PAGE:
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The Social Context of Ethical Practice in Mental Health Care - Essay Example

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Running head: CLIENT CASE STUDY Client Case Study (name) (school) Client Case Study Introduction Nursing care is one of the most extensive areas of medical and health care practice. It covers a wide range of services from assessment to discharge. Nursing processes involved in nursing care are essential processes which help the patient in his recovery…
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The Social Context of Ethical Practice in Mental Health Care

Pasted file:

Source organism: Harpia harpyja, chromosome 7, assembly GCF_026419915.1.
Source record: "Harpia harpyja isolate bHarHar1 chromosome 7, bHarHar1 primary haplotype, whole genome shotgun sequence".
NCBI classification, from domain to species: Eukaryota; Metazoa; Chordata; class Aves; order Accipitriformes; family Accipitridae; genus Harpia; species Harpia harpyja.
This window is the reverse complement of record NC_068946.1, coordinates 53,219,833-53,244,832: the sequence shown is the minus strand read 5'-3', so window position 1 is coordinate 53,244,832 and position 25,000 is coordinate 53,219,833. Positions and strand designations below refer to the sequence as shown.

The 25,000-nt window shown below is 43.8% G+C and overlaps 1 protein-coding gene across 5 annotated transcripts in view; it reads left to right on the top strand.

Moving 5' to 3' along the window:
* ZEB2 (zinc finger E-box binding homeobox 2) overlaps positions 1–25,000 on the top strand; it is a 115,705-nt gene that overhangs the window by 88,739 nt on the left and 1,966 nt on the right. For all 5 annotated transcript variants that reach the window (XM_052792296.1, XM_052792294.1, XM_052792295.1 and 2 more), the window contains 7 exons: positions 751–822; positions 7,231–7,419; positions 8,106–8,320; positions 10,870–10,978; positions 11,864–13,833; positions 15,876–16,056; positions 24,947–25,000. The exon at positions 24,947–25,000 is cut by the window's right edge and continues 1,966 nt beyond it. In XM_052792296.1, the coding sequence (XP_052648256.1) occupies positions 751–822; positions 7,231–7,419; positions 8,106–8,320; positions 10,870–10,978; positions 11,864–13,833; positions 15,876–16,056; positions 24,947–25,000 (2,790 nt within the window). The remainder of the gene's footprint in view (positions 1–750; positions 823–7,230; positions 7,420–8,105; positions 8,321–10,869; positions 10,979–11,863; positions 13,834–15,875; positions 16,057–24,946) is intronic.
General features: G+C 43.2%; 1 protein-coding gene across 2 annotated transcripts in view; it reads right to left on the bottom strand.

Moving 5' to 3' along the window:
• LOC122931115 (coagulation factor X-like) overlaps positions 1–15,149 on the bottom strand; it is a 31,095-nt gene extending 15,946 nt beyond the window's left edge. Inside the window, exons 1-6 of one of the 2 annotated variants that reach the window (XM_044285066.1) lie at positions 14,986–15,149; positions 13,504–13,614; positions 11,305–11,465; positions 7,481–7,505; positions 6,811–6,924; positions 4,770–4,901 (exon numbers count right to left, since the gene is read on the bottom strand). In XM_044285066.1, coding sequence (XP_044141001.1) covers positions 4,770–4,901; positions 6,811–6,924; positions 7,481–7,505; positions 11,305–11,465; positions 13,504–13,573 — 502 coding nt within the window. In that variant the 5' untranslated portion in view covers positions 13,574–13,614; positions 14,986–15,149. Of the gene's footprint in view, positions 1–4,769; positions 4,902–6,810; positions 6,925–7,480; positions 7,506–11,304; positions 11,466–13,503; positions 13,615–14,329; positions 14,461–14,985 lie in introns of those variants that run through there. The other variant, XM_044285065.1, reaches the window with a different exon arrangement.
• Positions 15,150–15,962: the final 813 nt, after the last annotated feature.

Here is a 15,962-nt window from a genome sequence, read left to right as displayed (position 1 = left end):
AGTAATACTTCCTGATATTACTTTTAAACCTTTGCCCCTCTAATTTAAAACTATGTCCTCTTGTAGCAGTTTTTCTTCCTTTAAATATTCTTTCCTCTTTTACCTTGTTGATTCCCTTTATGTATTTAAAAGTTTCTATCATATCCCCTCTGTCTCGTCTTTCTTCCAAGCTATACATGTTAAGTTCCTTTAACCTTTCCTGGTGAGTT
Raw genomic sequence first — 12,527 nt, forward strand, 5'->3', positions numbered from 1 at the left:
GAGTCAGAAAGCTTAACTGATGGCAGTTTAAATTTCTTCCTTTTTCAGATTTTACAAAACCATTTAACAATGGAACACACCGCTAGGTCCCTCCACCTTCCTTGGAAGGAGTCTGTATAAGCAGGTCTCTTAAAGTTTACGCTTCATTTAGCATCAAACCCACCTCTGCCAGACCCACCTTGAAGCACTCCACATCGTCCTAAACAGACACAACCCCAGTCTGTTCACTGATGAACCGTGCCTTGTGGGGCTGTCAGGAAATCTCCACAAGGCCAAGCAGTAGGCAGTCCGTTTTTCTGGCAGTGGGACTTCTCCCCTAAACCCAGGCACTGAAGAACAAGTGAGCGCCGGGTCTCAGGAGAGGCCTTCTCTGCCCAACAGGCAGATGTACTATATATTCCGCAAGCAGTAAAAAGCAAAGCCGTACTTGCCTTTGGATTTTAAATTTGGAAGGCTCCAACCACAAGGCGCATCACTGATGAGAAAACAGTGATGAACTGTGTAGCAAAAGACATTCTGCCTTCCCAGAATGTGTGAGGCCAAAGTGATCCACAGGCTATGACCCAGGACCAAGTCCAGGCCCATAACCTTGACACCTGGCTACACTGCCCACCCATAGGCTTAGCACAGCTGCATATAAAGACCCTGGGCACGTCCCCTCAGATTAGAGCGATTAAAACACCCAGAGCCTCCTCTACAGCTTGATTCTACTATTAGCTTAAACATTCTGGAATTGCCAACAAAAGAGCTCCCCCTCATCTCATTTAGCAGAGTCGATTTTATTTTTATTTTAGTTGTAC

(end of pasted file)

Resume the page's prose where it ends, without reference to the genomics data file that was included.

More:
Download file to see previous pages... It shall discuss the planning, implementation, and evaluation associated with their care relating it to the nursing process and theoretical framework and model of care underpinning the assessment. The driving force for the development of mental health policies were concerns on public safety and on the minimization of risk (Fry, 2011). In the 1700s, their fears of mental illness were mostly related to their fears on witchcraft and the devil. The lower classes believed that only by using violent means could the mental illness be treated. Among the upper classes, they were keen on morally condemning such illnesses; and their fears of these diseases impacted on mental health with the attitudes of apathy being expressed against these diseases (Fry, 2011). During King George’s time when he was apparently cured of his mental illness, the attitudes towards mental illness changed and took on a more accepting attitude. The people had faith in the belief that the mental illness can be cured. As a result, asylums for the treatment of the mentally ill were established (Fry, 2011). More research on mental illness and on its treatment was carried out. Models of sanity were also conceptualized; these models were accepted among professionals and laymen. Unfortunately inasmuch as these asylums were built on noble and helpful reasons, they soon became places of incarceration for the mentally ill, not a place of treatment (Fry, 2011). The war gave birth to the so-called war trauma which was identified as a mental illness. This mental illness became the subject of many studies. However, even as the general concern was for the treatment of mental illnesses, the focus of legislation ran towards detainment and compulsory treatment (Fry, 2011). After the Second World War and with the advent of drug therapies, including tranquilizers and neuroleptics, better odds for the treatment of mental illness brought about legislation for the improvement of the treatment of patients in mental institutions (Fry, 2011). In 1983, the Mental Health Act was introduced in order to secure the rights of mental health patients and to protect public safety. The National Health Service and Community Care Act of 1990 further improved this law by introducing community care for the mentally ill. More improvements were later seen on mental health care with the amendment of the Mental Health Act as introduced by the Mental Health Act of 2007. Description of patient My client who shall be referred to as Patient A was admitted into the rehabilitation unit from Ward 8 following his right below the knee amputation. His amputation was carried out as a result of infected foot ulcers. His sutures from his amputation were recently removed and he was now set to start the rehabilitation process. The rehabilitation unit where he was admitted specializes in orthopaedic and stroke rehabilitation patients, including patients having had fractures, amputations, and patients with bodily weakness caused by paralysis as a result of strokes and spinal injuries. The unit focuses on regaining mobility for patients, helping them regain strength and coordination in their movements, and assisting them in learning ways on how to carry out their daily activities even with their disabilities. On the third of March 2011, an ectasia was detected in his right common iliac. Further infection of foot ulcers in the area led to further ...Download file to see next pagesRead More
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